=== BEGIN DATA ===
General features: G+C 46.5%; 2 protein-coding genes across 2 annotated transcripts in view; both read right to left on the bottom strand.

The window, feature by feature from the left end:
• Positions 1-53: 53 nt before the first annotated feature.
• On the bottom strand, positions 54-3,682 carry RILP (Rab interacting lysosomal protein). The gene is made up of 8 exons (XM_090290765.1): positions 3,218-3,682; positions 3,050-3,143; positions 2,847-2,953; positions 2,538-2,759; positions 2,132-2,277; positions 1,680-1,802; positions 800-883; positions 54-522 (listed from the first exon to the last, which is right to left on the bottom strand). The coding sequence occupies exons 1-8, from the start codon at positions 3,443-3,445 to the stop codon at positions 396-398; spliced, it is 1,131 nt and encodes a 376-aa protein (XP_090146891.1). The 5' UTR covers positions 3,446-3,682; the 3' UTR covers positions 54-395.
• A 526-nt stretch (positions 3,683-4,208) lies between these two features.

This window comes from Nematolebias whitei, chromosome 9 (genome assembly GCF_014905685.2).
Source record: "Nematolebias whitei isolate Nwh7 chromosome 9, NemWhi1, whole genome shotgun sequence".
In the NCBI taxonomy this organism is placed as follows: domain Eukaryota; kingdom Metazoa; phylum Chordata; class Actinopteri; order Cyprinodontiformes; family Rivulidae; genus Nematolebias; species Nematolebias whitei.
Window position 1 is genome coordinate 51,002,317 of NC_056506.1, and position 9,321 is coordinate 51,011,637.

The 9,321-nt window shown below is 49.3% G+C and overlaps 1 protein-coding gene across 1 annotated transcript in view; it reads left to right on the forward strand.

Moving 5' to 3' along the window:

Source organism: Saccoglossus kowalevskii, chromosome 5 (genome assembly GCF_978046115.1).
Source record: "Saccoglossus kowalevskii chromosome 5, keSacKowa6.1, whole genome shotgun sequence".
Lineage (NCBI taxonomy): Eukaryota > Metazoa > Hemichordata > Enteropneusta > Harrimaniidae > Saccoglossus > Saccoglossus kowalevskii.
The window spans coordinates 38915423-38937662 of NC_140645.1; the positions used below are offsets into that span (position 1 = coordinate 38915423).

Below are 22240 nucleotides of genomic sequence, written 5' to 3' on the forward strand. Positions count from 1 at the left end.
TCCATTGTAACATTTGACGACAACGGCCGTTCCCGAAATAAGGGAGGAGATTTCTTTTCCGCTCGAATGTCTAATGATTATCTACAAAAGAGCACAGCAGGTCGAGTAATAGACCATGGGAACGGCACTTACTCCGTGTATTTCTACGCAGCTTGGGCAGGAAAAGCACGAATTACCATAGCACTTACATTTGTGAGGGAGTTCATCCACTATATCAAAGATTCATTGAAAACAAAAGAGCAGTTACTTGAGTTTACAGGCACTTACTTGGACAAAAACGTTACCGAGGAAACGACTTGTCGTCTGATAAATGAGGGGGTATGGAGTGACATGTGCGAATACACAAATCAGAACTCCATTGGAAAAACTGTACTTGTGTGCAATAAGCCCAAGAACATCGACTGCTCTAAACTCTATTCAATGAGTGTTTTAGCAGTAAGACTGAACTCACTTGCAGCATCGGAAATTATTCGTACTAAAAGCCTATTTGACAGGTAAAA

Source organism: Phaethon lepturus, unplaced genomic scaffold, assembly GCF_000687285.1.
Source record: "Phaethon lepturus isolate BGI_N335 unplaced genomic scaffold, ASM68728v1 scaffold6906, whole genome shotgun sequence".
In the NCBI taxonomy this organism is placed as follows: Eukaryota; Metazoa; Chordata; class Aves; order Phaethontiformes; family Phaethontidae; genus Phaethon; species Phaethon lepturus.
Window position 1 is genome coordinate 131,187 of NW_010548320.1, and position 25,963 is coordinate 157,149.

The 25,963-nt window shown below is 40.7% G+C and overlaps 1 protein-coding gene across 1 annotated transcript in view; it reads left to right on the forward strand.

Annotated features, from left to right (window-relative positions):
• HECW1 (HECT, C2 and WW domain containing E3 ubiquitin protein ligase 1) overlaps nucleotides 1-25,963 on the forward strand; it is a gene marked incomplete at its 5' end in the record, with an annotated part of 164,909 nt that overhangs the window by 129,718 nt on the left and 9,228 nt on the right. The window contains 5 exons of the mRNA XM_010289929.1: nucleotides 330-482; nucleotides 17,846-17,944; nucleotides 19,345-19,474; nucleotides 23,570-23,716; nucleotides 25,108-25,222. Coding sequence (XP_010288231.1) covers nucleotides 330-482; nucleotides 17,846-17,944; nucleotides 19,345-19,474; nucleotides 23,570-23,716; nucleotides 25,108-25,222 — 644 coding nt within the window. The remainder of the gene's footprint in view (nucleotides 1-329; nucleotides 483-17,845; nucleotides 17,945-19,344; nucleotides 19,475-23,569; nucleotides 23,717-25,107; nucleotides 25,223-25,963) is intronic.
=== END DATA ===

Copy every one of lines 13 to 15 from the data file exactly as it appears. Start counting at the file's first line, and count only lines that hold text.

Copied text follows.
Source record: "Saccoglossus kowalevskii chromosome 5, keSacKowa6.1, whole genome shotgun sequence".
Lineage (NCBI taxonomy): Eukaryota > Metazoa > Hemichordata > Enteropneusta > Harrimaniidae > Saccoglossus > Saccoglossus kowalevskii.
The window spans coordinates 38915423-38937662 of NC_140645.1; the positions used below are offsets into that span (position 1 = coordinate 38915423).